Record Reviews


GO TO BLAZES

Waiting Around for the Crash (ESD)

By noon it's too hot to hunt. The sea of strawcolored hills is as hopeless and unforgiving as any desert. Animals rest in the shadows, hidden, so you go back to the crooked boards masquerading as a cabin. There's nothing to do except drink, but you're still sick from the night before. You pour a couple of beers into your rotted gut, but you can't fucking get drunk. So you sit in the heat, sweating like you've got malaria. Typhoid. Tuberculosis. Soul sickness and decay. Someone starts talking about a woman, and soon the smell of whiskey hangs on three-day-old beards. From there, it's a descent into madness. A shot gun blast goes off, someone cranks a Steve Earle tape, a little Hank Jr., -- later some Stones -- and the howls and barks pollute the night. 'Round 4 or 5am, there's still a couple of you left sitting, muttering bitterly, stupid from the booze and malaise. This is the ritual. This is the album.
HHH 1/2 -- Raoul Hernandez


NICK CAVE AND THE BAD SEEDS

Murder Ballads (Reprise)

It's all too easy to joke that the world's most mordant saloon singer has been singing murder ballads from out of the womb. But things are never that simple, and the baldfaced nature of the title simply preps you for a collection of pieces Cave claims he's wanted to record for years. By now, there's little that can surprise about Cave: When you pick up one of his records, you expect a certain Southern Gothic, highly dramatic, and dark brand of music. Not that there's anything boring or predictable about what Cave does, but the only real shocks here are that it's taken Cave so long to record that mother of all Southern kill tunes, "Stagger Lee" (rendered in a thoroughly profane version bearing little melodic or rhythmic resemblance to the familiar one), and that he's duetting with Aussie disco queen Kylie Minogue on one tune ("Where The Wild Roses Grow"). Still, this has got to be some of the darkest, most Brecht- Weillian blues Cave has offered yet. But that version of "Build Me Up, Buttercup" is hardly on its way.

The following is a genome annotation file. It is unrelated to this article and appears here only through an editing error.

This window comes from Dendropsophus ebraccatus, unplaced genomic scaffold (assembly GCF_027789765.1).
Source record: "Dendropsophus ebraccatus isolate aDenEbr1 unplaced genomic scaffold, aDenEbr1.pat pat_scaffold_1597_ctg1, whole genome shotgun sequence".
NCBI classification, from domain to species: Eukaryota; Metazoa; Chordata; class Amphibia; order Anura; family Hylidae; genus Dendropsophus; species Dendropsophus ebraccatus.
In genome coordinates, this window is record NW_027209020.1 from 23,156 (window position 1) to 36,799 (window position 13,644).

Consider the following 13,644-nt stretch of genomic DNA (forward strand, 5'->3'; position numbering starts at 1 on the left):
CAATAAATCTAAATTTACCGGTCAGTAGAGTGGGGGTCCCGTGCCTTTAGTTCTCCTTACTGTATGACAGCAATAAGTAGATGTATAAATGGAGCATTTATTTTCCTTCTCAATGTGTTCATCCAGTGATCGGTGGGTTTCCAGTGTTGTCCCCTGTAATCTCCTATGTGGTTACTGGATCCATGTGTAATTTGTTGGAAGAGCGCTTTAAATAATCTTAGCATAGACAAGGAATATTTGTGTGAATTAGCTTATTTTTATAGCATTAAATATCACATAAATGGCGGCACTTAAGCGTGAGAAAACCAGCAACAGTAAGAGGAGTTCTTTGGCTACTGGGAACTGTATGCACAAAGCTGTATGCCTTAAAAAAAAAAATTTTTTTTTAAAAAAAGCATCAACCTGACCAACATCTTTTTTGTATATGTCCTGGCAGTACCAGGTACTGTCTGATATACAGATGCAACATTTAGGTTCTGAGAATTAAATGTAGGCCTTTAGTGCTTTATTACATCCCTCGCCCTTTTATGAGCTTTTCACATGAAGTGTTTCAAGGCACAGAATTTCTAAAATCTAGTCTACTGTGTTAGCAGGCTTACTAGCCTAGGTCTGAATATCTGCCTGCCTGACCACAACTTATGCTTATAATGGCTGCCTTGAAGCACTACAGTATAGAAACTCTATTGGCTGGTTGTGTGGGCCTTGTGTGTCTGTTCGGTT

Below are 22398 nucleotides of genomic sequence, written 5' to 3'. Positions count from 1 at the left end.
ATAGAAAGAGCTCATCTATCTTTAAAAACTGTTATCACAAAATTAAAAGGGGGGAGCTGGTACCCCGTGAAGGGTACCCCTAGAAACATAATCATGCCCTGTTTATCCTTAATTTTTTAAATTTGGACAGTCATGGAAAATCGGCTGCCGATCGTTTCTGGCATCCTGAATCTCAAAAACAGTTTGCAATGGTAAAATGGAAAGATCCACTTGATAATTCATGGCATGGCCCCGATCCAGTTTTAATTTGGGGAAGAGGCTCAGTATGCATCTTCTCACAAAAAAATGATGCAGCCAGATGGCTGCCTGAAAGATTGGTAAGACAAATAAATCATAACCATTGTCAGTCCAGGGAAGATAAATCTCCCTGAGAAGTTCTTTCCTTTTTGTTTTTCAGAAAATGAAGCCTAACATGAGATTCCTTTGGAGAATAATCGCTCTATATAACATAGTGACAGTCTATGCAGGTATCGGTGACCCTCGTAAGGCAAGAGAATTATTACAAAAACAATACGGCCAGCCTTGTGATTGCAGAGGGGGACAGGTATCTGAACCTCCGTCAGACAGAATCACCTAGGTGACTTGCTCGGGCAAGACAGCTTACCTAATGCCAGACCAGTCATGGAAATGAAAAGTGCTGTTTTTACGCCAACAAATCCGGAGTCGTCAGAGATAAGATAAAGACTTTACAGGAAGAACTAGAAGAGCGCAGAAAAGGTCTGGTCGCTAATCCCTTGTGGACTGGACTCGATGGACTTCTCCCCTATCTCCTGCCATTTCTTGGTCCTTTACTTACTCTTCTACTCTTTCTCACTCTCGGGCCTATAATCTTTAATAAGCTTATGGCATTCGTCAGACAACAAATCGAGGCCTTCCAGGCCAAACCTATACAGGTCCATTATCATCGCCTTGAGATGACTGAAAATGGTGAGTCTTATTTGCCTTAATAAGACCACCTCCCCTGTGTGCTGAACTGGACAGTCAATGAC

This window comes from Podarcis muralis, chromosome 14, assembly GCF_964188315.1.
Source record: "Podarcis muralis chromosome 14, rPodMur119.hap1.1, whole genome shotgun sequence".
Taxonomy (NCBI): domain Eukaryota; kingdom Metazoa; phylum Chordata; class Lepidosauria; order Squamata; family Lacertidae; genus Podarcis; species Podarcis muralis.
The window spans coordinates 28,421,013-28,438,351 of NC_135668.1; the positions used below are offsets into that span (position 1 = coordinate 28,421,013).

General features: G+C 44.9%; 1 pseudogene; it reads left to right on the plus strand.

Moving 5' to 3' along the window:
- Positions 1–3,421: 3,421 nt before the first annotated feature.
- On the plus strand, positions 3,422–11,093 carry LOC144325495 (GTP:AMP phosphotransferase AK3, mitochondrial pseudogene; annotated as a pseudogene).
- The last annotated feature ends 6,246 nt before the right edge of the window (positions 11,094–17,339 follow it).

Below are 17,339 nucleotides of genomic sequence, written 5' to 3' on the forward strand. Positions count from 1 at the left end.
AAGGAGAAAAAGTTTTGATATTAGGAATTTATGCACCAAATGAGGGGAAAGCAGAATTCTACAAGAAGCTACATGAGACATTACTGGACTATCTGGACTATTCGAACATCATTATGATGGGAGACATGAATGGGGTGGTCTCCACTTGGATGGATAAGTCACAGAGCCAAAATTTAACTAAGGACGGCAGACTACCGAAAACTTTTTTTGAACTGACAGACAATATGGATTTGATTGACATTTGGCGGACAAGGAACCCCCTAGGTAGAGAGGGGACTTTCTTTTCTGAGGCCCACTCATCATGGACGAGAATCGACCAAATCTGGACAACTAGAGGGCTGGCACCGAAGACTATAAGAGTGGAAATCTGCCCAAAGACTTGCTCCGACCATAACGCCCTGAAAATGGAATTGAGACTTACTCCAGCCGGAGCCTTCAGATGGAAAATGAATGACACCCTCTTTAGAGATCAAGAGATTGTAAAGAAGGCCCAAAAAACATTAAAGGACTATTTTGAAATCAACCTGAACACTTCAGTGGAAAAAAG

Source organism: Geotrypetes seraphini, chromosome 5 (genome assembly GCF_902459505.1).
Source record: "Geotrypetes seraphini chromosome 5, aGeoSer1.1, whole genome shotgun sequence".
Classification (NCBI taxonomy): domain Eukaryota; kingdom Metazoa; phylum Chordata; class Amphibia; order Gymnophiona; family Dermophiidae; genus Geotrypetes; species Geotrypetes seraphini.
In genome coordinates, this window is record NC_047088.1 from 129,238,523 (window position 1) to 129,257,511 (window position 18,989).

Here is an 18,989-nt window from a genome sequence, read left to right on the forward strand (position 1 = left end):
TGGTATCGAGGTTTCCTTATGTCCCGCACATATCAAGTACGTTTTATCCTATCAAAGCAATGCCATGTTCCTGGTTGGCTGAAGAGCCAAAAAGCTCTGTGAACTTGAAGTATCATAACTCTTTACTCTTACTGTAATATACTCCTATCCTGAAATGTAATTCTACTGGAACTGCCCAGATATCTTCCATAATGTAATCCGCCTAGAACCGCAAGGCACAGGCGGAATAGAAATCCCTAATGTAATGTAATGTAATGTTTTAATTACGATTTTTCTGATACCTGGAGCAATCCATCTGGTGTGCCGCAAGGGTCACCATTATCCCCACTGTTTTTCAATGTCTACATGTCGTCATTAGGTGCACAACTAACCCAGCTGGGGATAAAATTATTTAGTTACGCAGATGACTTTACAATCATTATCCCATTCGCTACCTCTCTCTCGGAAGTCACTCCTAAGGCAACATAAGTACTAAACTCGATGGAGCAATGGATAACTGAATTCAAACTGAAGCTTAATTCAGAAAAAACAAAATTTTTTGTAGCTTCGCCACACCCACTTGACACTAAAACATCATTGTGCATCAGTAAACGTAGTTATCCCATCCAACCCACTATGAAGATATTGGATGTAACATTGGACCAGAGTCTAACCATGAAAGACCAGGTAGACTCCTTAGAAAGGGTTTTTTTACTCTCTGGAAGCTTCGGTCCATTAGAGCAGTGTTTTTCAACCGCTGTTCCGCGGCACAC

HHH -- Tim Stegall


SYD STRAW

War and Peace (Capricorn)

With a six-year gap between records, Surprise, the title of Straw's first album, is better suited for her second release, War and Peace, whosesongs break down into the dichotomy suggested by the title. Instead, they fall neatly into three categories: The good, the bland and the ugly. The good are fierce, near-perfect pop songs. "The Toughest Girl in the World," an I-am-woman-hear-me-cringe anathema, and "CBGB's" are both powerful concessions to the downsides of relationships. Bonus points go to Straw for picking the Skeletons as her backing band (and for using Soylent Green in a lyric). Even on slower numbers, Straw is captivating if for no other reason than her delivery is fairly impassioned. But on several occasions Straw lets anger turn into self-pity and the results range from bland ("Madrid") to dreary and heavy-handed ("All Things Change," "Almost as Blue"). As for the ugly, it's a nauseating tune called "Howl," which fortunately doesn't seriously mar the rest of the CD.

HHH -- Michael Bertin


TISH HINOJOSA

Dreaming from the Labyrinth (Warner Bros.)

Dreaming from the Labyrinth's hermetic world is a tiny, suffocating sphere in dire need of space. Luckily, Hinojosa is smart enough to know that achieving such is no stroll on the nature trail. One false move can crack the delicate membrane between the subconscious and physical realm, and pfffft, it's just more fodder for Americana format freaks. Hinojosa moves slowly and deliberately, gently raising just enough surface tension on her meditations on conflict between inner and outer life to render a little more breathing room and still retain the divider's integrity. The instrumentation is the mainstay of her meticulous atlas. It's dry and airy, sparse like an open desertscape, leaving faint impressions of Ennio Morricone. The lyrics are a solid foundation on which it stands, a veritable textbook for Writing Economics 101. Hinojosa keeps the lid tight. When we finally arrive at the big sky of "God's Open Road" (the next to last cut), we breath a big sigh of relief, but can't help thinking that when we go through that tunnel up ahead, every breath could be our last.

HHHH -- Joe Mitchell


BOB NEUWIRTH

Look Up (Watermelon)